I understand how to implement the 'overflow' of higher bits, what I don't understand is how to implement the 'reset' of lower bits.
     
  10. camjerlams

    Thread Starter Member

    Dec 23, 2012
    56
    1
    For bit 3 to go HI you need bit 1 and 2 to be HI, and same for bit 3 to go low..
     
  11. WBahn

    Moderator

    Mar 31, 2012
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    Assuming you are starting your bit counting with Bit 1 instead of the more conventional Bit 0, that is correct.

    So now, can you design a logic circuit that will implement that objective? Think about how you might reword that sentence to something along the lines of, "When Bit 1 and Bit 2 are HI, we want Bit 3 to ..., otherwise ...."

    At that point, you have an English sentence that almost describes your logic schematic.
     
  12. uwotm8

    New Member

    Oct 29, 2013
    7
    0
    So the zeroth D flip-flop would have an input of /Q from itself (alternates 0-1-0-1-0 etc.)
    The first D flip-flop would take the output of the zeroth flip-flop as its next value
    The second D flip-flop is high when 0 AND 1 are HI.
    The third D flip-flop is high when 0 AND 1 AND 2 are HI.
    and so forth..

    This solves the 'overflow', but how exactly do you reset the lower bits when a higher bit is 'overflowed into'. So when 2 goes HI, 0 and 1 go LO. When 3 goes HI, 0 and 1 and 2 go LO etc.

    I don't understand how to implement this..

    Sigh, this is so over my head. Just let me implement it in a piece of code -.-
     
  13. WBahn

    Moderator

    Mar 31, 2012
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    The logic describe here doesn't match what you describe in the prior post. If the 0th FF is going 0-1-0-1-0 and if the first FF takes the output of the 0th FF as its next value, the it would go x-0-1-0-1.

    Go back to your english description of what the functionality requires.
     
  14. uwotm8

    New Member

    Oct 29, 2013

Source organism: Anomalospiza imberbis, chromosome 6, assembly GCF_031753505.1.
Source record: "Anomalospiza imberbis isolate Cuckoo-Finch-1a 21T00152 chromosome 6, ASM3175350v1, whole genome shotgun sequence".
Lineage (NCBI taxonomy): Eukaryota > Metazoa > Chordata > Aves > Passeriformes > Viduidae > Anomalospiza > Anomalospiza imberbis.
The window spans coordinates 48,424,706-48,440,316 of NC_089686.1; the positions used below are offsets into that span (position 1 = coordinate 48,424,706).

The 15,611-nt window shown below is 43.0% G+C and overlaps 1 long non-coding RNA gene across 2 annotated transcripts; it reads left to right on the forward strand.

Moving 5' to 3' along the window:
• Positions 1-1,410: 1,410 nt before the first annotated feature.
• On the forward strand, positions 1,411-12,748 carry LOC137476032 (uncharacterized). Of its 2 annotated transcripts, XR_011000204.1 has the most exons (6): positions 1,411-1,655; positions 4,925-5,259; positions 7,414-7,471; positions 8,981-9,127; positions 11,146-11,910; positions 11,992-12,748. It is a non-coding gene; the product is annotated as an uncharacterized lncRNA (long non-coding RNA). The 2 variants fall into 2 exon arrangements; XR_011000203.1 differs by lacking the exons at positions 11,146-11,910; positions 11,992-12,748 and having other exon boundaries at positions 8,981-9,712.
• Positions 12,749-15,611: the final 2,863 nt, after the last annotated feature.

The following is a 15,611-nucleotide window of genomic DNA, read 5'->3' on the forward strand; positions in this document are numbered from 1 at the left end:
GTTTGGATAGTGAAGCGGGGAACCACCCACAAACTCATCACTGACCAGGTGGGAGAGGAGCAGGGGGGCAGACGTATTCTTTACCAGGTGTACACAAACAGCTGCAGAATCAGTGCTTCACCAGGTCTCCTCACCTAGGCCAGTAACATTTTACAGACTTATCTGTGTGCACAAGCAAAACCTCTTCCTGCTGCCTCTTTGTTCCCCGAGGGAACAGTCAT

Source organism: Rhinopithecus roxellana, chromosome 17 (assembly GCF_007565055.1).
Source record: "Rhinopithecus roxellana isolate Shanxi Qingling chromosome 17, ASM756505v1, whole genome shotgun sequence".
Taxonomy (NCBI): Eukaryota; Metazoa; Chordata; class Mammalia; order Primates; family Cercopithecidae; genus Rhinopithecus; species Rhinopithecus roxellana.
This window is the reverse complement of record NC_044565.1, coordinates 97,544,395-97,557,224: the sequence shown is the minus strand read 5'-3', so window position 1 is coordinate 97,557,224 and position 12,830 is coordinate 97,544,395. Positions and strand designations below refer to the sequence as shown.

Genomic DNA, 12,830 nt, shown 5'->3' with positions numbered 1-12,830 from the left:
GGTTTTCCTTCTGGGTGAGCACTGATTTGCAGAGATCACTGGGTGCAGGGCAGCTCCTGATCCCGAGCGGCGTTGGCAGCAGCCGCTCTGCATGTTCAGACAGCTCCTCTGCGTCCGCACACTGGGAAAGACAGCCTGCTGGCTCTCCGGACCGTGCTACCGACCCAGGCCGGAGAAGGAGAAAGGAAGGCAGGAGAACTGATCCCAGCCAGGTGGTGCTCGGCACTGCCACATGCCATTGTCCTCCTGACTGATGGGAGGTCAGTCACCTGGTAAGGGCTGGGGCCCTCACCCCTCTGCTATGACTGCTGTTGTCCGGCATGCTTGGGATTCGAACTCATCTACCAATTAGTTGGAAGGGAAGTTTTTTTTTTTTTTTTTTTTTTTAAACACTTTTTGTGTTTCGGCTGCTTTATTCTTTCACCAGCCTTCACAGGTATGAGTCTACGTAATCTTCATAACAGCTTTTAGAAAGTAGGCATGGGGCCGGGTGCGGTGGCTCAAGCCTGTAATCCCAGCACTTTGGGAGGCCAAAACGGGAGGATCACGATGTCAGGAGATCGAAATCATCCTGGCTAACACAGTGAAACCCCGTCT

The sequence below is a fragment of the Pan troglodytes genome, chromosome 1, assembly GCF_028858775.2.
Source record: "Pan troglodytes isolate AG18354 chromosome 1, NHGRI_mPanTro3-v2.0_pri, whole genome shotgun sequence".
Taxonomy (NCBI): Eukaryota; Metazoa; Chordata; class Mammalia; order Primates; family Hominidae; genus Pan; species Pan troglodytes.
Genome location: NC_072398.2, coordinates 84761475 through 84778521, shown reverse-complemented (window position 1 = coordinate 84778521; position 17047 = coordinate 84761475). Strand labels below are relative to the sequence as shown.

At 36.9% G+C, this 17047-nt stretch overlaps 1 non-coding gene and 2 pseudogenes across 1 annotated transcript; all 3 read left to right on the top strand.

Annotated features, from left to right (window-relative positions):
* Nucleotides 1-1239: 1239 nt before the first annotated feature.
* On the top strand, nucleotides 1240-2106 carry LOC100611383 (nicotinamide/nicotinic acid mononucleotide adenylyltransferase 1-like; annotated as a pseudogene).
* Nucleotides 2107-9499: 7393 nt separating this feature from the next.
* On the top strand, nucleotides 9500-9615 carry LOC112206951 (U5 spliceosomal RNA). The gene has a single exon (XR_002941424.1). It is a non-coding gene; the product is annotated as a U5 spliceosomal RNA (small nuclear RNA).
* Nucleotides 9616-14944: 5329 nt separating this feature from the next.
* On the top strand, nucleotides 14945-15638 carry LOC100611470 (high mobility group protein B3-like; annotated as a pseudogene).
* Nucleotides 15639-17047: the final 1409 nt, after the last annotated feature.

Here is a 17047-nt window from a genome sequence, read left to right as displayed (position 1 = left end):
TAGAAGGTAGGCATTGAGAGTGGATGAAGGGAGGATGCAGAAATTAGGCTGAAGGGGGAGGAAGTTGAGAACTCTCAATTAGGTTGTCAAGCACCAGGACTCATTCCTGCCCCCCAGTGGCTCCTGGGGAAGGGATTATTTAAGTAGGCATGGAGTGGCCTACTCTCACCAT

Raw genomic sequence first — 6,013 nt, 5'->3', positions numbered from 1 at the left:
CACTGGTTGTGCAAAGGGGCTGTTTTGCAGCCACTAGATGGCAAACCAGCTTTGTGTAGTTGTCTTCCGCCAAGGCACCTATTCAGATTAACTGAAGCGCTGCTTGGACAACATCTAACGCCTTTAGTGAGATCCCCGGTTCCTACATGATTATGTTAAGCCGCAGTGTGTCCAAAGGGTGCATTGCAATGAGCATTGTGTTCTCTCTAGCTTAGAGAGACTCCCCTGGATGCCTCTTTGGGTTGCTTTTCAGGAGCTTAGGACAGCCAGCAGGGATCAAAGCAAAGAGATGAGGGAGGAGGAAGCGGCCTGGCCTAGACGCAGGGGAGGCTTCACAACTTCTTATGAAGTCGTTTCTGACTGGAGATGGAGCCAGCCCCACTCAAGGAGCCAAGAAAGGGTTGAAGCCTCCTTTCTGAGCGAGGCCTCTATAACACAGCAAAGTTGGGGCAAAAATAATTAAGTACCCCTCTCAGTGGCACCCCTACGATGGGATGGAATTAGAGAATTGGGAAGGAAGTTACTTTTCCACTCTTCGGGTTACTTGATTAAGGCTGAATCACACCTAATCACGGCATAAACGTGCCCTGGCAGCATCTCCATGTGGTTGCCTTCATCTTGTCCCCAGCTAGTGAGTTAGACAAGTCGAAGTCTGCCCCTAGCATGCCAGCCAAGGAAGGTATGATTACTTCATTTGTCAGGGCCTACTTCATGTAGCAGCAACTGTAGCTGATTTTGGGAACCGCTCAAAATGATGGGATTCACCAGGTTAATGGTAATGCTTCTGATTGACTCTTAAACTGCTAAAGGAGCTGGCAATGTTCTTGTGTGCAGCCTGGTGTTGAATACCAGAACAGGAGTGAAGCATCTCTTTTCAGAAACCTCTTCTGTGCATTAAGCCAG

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    So the same logic applies for each bit above the zero bit.
    The zero bit alternates 0-1-0-1-0 etc.
    If the zeroth bit is HI, the first bit must be HI next cycle.
    If the zeroth bit AND first bit are HI, the second bit must be HI next cycle.
    If the zeroth bit AND first bit AND second bit are HI, the third bit must be HI next cycle.

    But the problem with this logic is, does it not follow this incorrect pattern:

    000000
    000001
    000010
    000011
    000110
    000111
    001110
    etc.?

    The problem being that once a bit is overflowed, the lower bits (excluding zero) need to reset to LO.

    I simply do not understand how I'm supposed to make this count properly. I do not understand how to force the lower bits back to 0 once overflowed (this would solve the problem, wouldn't it?). Could you please open my (non-electronically minded since it's not actually my major) eyes? :confused:
     
  15. WBahn

    Moderator

    Mar 31, 2012
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    Go back to Post #11 and do what it asks. Namely, reword the description you gave just before that into the form I recommended. Let's get that sentence crafted because that will tell you what the implementation needs to be.
     
  16. uwotm8

    New Member

    Oct 29, 2013
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    I believe this is correct:

    "When Bit 1 and Bit 2 are HI, we want Bit 3 to be HI next cycle if it's LO, otherwise we want Bit 3 to be LO"
    (AND Bit 1, Bit 2 and /Bit 3 ?)
     
  17. WBahn

    Moderator

    Mar 31, 2012
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    Okay, we have two people we are dealing with. Basically, uwotm8 hijacked camjerlams thread. Since it is exactly the same problem, it's not a true hijacking like we usually object to, but it does cause confusion because I was assuming that you had made the comment above and now were having trouble converting into a clearer form.

    So read and be sure you understand camjerlams statement and then compare it to yours. You are actually pretty close, just a subtle error that needs to be addressed.
     
  18. uwotm8

    New Member

    Oct 29, 2013
    7
    0
    I only hijacked to lead the thread towards the crux of the question, the 6 bit counter implementation, which I hope has helped camjerlams.

    When bit 1 and 2 (and 0) are Hi invert bit 3, otherwise leave bit 3.

    Which I think would lead to a multiplexer, which is not allowed since its supposed to be implemented on a PLA with and/or gates only.
     
  19. WBahn

    Moderator

    Mar 31, 2012
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    Okay, so what gate can you think of has two inputs and if one input is LO will the output will track the other input but if the first input is HI the output will track in inverse of the other input? The description sounds a lot like a multiplexer, but notice that this gate has a total of two inputs only. Draw a truth table and the answer will jump out at you.
     
  20. uwotm8

    New Member

    Oct 29, 2013
    7
    0
    XOR gate! Which can be implemented using the PLA.

    The only misunderstanding I now have is that we want bit 3 to be changed when bit 0, 1 and 2 are HI (0111 not 0110) and yet you were leading me to only XOR 1 and 2. Where does bit 0 come into play, or am I missing something?

    Perhaps: (Bit 0 AND Bit 1) XOR Bit 2?